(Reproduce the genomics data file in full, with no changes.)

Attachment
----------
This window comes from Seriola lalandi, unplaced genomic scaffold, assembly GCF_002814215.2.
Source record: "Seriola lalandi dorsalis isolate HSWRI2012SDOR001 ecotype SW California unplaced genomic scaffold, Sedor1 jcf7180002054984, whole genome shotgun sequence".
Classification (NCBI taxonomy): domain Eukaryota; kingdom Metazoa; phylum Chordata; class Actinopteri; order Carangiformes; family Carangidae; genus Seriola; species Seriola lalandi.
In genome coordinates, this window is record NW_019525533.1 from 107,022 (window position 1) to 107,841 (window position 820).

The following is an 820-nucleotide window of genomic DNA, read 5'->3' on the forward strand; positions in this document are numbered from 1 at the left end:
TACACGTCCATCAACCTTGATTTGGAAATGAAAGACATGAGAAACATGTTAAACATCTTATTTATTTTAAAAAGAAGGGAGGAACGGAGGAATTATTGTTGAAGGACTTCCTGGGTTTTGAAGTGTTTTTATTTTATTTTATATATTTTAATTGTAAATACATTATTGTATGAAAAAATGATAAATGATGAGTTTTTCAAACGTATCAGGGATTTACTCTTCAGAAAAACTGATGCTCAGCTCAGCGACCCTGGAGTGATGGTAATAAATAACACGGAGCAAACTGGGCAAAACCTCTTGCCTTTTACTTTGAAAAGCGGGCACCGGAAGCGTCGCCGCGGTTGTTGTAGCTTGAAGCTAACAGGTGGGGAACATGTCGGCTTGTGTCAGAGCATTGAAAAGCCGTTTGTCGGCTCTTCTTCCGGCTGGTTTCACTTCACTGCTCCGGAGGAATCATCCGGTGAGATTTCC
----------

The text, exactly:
This window comes from Seriola lalandi, unplaced genomic scaffold, assembly GCF_002814215.2.
Source record: "Seriola lalandi dorsalis isolate HSWRI2012SDOR001 ecotype SW California unplaced genomic scaffold, Sedor1 jcf7180002054984, whole genome shotgun sequence".
Classification (NCBI taxonomy): domain Eukaryota; kingdom Metazoa; phylum Chordata; class Actinopteri; order Carangiformes; family Carangidae; genus Seriola; species Seriola lalandi.
In genome coordinates, this window is record NW_019525533.1 from 107,022 (window position 1) to 107,841 (window position 820).

The following is an 820-nucleotide window of genomic DNA, read 5'->3' on the forward strand; positions in this document are numbered from 1 at the left end:
TACACGTCCATCAACCTTGATTTGGAAATGAAAGACATGAGAAACATGTTAAACATCTTATTTATTTTAAAAAGAAGGGAGGAACGGAGGAATTATTGTTGAAGGACTTCCTGGGTTTTGAAGTGTTTTTATTTTATTTTATATATTTTAATTGTAAATACATTATTGTATGAAAAAATGATAAATGATGAGTTTTTCAAACGTATCAGGGATTTACTCTTCAGAAAAACTGATGCTCAGCTCAGCGACCCTGGAGTGATGGTAATAAATAACACGGAGCAAACTGGGCAAAACCTCTTGCCTTTTACTTTGAAAAGCGGGCACCGGAAGCGTCGCCGCGGTTGTTGTAGCTTGAAGCTAACAGGTGGGGAACATGTCGGCTTGTGTCAGAGCATTGAAAAGCCGTTTGTCGGCTCTTCTTCCGGCTGGTTTCACTTCACTGCTCCGGAGGAATCATCCGGTGAGATTTCC